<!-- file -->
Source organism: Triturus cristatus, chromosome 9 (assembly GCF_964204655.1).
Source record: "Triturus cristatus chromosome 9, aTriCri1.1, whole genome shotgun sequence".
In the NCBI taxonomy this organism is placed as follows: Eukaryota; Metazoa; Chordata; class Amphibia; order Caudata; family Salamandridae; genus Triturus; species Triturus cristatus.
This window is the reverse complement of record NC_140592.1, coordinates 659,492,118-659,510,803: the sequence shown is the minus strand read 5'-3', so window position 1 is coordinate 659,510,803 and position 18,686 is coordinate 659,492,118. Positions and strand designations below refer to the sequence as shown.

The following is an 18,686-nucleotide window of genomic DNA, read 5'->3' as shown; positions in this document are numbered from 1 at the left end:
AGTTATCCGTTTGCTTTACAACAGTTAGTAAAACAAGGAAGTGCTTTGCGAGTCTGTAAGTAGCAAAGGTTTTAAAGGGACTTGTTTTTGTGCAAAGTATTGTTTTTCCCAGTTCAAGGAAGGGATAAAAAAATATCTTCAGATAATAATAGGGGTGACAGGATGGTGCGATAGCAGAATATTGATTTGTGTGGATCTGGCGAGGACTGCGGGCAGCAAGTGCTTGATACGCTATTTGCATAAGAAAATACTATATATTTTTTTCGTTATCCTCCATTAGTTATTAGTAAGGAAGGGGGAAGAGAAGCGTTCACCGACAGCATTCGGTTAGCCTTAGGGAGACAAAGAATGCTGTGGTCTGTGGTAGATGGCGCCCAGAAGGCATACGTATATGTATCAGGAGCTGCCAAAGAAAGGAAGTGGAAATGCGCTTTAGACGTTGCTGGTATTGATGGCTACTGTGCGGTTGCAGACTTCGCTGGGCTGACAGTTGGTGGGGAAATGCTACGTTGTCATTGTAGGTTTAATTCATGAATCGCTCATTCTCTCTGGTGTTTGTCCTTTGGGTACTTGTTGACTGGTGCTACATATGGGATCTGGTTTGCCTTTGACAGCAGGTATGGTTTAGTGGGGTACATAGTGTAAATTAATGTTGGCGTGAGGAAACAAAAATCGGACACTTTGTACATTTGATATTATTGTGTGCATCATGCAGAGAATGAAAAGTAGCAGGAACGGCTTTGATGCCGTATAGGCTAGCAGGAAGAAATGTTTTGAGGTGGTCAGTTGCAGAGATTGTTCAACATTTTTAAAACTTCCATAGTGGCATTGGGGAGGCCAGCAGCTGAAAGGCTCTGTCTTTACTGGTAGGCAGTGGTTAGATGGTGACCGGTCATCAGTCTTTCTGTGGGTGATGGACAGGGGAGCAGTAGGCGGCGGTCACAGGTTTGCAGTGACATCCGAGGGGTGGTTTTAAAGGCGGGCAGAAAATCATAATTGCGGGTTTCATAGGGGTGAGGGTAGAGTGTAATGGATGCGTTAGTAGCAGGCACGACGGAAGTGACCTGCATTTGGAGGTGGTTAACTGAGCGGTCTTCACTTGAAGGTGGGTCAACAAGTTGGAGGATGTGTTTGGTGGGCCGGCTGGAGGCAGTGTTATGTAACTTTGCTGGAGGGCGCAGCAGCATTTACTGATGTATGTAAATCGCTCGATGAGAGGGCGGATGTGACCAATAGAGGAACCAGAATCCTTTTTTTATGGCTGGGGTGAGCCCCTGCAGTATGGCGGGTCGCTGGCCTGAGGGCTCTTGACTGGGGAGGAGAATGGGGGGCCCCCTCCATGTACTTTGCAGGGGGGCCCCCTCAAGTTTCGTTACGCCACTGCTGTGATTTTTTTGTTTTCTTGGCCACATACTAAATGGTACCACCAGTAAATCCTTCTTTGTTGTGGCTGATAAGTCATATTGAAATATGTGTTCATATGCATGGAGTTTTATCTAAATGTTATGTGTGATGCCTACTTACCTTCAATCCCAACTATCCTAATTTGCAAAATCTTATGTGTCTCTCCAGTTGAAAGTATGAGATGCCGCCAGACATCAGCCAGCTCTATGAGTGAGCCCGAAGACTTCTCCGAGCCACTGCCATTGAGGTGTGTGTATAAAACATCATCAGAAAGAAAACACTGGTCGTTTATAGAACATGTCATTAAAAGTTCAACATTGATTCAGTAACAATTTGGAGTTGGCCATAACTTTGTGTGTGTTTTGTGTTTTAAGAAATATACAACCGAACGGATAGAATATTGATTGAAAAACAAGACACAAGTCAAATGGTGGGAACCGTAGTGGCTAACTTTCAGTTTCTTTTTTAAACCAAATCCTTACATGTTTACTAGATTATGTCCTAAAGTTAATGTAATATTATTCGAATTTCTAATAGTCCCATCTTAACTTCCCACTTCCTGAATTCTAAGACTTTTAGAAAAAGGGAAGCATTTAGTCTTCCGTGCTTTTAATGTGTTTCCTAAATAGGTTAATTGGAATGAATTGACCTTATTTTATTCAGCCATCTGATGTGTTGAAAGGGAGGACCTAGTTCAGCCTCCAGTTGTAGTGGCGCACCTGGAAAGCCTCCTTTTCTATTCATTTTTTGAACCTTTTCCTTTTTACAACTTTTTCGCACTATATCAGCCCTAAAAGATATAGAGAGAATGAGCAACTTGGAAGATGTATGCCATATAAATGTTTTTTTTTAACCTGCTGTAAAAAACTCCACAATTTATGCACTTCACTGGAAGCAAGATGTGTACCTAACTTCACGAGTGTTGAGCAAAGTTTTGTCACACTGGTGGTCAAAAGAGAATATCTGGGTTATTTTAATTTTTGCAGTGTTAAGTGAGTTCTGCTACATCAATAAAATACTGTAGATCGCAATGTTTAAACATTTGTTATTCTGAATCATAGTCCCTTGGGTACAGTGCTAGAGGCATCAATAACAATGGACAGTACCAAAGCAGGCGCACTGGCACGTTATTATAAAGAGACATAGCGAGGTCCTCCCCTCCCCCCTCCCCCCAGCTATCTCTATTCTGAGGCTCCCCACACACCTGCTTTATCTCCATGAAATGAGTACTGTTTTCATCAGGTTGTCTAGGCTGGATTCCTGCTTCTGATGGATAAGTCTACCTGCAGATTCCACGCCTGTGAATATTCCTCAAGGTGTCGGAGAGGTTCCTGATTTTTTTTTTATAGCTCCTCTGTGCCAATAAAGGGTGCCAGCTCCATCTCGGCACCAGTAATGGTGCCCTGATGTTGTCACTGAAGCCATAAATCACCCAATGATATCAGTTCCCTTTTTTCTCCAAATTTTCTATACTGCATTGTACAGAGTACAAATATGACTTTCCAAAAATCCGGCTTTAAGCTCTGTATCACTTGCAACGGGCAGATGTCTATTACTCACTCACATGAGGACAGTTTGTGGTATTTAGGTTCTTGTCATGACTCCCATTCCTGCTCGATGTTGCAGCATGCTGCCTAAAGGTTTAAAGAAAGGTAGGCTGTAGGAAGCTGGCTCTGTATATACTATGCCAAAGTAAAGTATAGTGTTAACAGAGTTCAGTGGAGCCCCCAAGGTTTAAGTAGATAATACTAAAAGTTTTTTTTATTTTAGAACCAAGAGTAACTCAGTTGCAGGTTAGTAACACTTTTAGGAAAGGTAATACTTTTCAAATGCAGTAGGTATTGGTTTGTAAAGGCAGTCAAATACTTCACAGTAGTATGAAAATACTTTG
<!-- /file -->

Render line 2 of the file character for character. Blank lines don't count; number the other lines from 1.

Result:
Source record: "Triturus cristatus chromosome 9, aTriCri1.1, whole genome shotgun sequence".